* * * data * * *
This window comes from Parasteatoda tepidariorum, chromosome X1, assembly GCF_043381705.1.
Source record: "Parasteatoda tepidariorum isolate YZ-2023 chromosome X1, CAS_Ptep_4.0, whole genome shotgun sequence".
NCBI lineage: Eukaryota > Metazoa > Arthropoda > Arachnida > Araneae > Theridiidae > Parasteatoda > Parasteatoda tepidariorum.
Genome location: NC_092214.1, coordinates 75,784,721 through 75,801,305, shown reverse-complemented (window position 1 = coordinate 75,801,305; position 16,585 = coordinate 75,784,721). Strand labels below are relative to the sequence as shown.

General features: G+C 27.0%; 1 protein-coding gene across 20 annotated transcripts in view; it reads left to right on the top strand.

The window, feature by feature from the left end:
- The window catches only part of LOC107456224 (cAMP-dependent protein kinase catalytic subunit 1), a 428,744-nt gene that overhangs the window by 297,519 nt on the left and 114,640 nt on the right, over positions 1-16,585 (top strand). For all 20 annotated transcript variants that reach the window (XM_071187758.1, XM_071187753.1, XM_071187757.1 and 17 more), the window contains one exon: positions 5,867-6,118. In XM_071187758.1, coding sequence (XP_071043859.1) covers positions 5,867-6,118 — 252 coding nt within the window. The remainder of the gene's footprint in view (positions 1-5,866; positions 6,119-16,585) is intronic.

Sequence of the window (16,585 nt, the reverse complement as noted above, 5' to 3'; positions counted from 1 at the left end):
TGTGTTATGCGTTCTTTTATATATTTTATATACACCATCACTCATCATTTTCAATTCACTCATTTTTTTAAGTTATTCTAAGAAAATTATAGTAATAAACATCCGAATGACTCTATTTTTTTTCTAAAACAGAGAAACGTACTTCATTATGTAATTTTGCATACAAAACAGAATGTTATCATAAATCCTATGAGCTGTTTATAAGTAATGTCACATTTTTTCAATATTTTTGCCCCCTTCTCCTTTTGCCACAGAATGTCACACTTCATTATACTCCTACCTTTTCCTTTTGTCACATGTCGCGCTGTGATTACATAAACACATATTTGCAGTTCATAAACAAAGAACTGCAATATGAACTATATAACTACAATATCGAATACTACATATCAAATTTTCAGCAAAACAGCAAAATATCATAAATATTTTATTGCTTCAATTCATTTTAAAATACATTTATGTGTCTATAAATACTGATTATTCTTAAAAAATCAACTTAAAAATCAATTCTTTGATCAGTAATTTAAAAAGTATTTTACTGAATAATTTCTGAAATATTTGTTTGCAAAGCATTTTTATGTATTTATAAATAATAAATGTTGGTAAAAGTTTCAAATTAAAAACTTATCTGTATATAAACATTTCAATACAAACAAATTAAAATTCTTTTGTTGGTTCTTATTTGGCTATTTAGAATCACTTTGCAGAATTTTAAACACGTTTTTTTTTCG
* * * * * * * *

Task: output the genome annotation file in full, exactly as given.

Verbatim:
This window comes from Parasteatoda tepidariorum, chromosome X1, assembly GCF_043381705.1.
Source record: "Parasteatoda tepidariorum isolate YZ-2023 chromosome X1, CAS_Ptep_4.0, whole genome shotgun sequence".
NCBI lineage: Eukaryota > Metazoa > Arthropoda > Arachnida > Araneae > Theridiidae > Parasteatoda > Parasteatoda tepidariorum.
Genome location: NC_092214.1, coordinates 75,784,721 through 75,801,305, shown reverse-complemented (window position 1 = coordinate 75,801,305; position 16,585 = coordinate 75,784,721). Strand labels below are relative to the sequence as shown.

General features: G+C 27.0%; 1 protein-coding gene across 20 annotated transcripts in view; it reads left to right on the top strand.

The window, feature by feature from the left end:
- The window catches only part of LOC107456224 (cAMP-dependent protein kinase catalytic subunit 1), a 428,744-nt gene that overhangs the window by 297,519 nt on the left and 114,640 nt on the right, over positions 1-16,585 (top strand). For all 20 annotated transcript variants that reach the window (XM_071187758.1, XM_071187753.1, XM_071187757.1 and 17 more), the window contains one exon: positions 5,867-6,118. In XM_071187758.1, coding sequence (XP_071043859.1) covers positions 5,867-6,118 — 252 coding nt within the window. The remainder of the gene's footprint in view (positions 1-5,866; positions 6,119-16,585) is intronic.

Sequence of the window (16,585 nt, the reverse complement as noted above, 5' to 3'; positions counted from 1 at the left end):
TGTGTTATGCGTTCTTTTATATATTTTATATACACCATCACTCATCATTTTCAATTCACTCATTTTTTTAAGTTATTCTAAGAAAATTATAGTAATAAACATCCGAATGACTCTATTTTTTTTCTAAAACAGAGAAACGTACTTCATTATGTAATTTTGCATACAAAACAGAATGTTATCATAAATCCTATGAGCTGTTTATAAGTAATGTCACATTTTTTCAATATTTTTGCCCCCTTCTCCTTTTGCCACAGAATGTCACACTTCATTATACTCCTACCTTTTCCTTTTGTCACATGTCGCGCTGTGATTACATAAACACATATTTGCAGTTCATAAACAAAGAACTGCAATATGAACTATATAACTACAATATCGAATACTACATATCAAATTTTCAGCAAAACAGCAAAATATCATAAATATTTTATTGCTTCAATTCATTTTAAAATACATTTATGTGTCTATAAATACTGATTATTCTTAAAAAATCAACTTAAAAATCAATTCTTTGATCAGTAATTTAAAAAGTATTTTACTGAATAATTTCTGAAATATTTGTTTGCAAAGCATTTTTATGTATTTATAAATAATAAATGTTGGTAAAAGTTTCAAATTAAAAACTTATCTGTATATAAACATTTCAATACAAACAAATTAAAATTCTTTTGTTGGTTCTTATTTGGCTATTTAGAATCACTTTGCAGAATTTTAAACACGTTTTTTTTTCG